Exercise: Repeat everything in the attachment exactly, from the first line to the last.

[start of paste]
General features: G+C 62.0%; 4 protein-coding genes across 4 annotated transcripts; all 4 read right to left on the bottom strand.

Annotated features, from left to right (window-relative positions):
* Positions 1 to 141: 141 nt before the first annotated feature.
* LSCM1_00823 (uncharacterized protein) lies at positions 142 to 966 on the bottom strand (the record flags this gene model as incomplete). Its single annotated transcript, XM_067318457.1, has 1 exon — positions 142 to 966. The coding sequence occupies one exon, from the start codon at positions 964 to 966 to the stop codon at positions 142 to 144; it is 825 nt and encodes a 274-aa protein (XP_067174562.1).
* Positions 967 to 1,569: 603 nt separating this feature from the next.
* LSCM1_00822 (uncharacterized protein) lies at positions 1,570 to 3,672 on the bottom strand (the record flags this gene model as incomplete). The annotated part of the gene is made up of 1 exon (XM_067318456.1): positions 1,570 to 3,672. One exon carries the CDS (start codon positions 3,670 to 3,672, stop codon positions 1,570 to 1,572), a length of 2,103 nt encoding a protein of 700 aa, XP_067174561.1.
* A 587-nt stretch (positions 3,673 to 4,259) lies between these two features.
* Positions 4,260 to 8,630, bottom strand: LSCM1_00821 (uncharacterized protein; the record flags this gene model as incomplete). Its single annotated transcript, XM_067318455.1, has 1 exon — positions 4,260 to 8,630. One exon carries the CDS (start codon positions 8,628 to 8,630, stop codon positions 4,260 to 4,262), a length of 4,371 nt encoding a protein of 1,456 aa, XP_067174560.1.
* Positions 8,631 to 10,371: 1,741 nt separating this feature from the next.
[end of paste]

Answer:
General features: G+C 62.0%; 4 protein-coding genes across 4 annotated transcripts; all 4 read right to left on the bottom strand.

Annotated features, from left to right (window-relative positions):
* Positions 1 to 141: 141 nt before the first annotated feature.
* LSCM1_00823 (uncharacterized protein) lies at positions 142 to 966 on the bottom strand (the record flags this gene model as incomplete). Its single annotated transcript, XM_067318457.1, has 1 exon — positions 142 to 966. The coding sequence occupies one exon, from the start codon at positions 964 to 966 to the stop codon at positions 142 to 144; it is 825 nt and encodes a 274-aa protein (XP_067174562.1).
* Positions 967 to 1,569: 603 nt separating this feature from the next.
* LSCM1_00822 (uncharacterized protein) lies at positions 1,570 to 3,672 on the bottom strand (the record flags this gene model as incomplete). The annotated part of the gene is made up of 1 exon (XM_067318456.1): positions 1,570 to 3,672. One exon carries the CDS (start codon positions 3,670 to 3,672, stop codon positions 1,570 to 1,572), a length of 2,103 nt encoding a protein of 700 aa, XP_067174561.1.
* A 587-nt stretch (positions 3,673 to 4,259) lies between these two features.
* Positions 4,260 to 8,630, bottom strand: LSCM1_00821 (uncharacterized protein; the record flags this gene model as incomplete). Its single annotated transcript, XM_067318455.1, has 1 exon — positions 4,260 to 8,630. One exon carries the CDS (start codon positions 8,628 to 8,630, stop codon positions 4,260 to 4,262), a length of 4,371 nt encoding a protein of 1,456 aa, XP_067174560.1.
* Positions 8,631 to 10,371: 1,741 nt separating this feature from the next.